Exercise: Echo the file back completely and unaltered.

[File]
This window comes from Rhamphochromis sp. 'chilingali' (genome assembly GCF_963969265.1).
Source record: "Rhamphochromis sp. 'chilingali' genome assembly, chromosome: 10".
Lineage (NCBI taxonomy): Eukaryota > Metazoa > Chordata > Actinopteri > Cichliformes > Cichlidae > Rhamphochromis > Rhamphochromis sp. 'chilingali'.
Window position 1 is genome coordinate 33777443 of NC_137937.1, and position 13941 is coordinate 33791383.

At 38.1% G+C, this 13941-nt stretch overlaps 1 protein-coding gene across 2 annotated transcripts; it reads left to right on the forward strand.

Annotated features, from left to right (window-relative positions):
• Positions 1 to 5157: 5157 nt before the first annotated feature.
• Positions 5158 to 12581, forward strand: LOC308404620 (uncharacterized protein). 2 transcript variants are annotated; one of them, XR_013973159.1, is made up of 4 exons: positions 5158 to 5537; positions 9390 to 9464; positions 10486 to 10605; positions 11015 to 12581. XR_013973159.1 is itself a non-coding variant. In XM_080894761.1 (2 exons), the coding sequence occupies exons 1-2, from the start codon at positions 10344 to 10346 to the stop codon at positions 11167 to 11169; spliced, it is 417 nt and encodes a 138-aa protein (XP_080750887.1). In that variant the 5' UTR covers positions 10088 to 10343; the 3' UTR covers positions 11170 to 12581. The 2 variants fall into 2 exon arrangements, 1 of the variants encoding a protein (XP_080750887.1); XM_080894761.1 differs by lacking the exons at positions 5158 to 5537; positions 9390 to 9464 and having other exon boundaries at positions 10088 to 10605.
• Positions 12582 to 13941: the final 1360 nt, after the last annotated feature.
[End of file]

This window comes from Rhamphochromis sp. 'chilingali' (genome assembly GCF_963969265.1).
Source record: "Rhamphochromis sp. 'chilingali' genome assembly, chromosome: 10".
Lineage (NCBI taxonomy): Eukaryota > Metazoa > Chordata > Actinopteri > Cichliformes > Cichlidae > Rhamphochromis > Rhamphochromis sp. 'chilingali'.
Window position 1 is genome coordinate 33777443 of NC_137937.1, and position 13941 is coordinate 33791383.

At 38.1% G+C, this 13941-nt stretch overlaps 1 protein-coding gene across 2 annotated transcripts; it reads left to right on the forward strand.

Annotated features, from left to right (window-relative positions):
• Positions 1 to 5157: 5157 nt before the first annotated feature.
• Positions 5158 to 12581, forward strand: LOC308404620 (uncharacterized protein). 2 transcript variants are annotated; one of them, XR_013973159.1, is made up of 4 exons: positions 5158 to 5537; positions 9390 to 9464; positions 10486 to 10605; positions 11015 to 12581. XR_013973159.1 is itself a non-coding variant. In XM_080894761.1 (2 exons), the coding sequence occupies exons 1-2, from the start codon at positions 10344 to 10346 to the stop codon at positions 11167 to 11169; spliced, it is 417 nt and encodes a 138-aa protein (XP_080750887.1). In that variant the 5' UTR covers positions 10088 to 10343; the 3' UTR covers positions 11170 to 12581. The 2 variants fall into 2 exon arrangements, 1 of the variants encoding a protein (XP_080750887.1); XM_080894761.1 differs by lacking the exons at positions 5158 to 5537; positions 9390 to 9464 and having other exon boundaries at positions 10088 to 10605.
• Positions 12582 to 13941: the final 1360 nt, after the last annotated feature.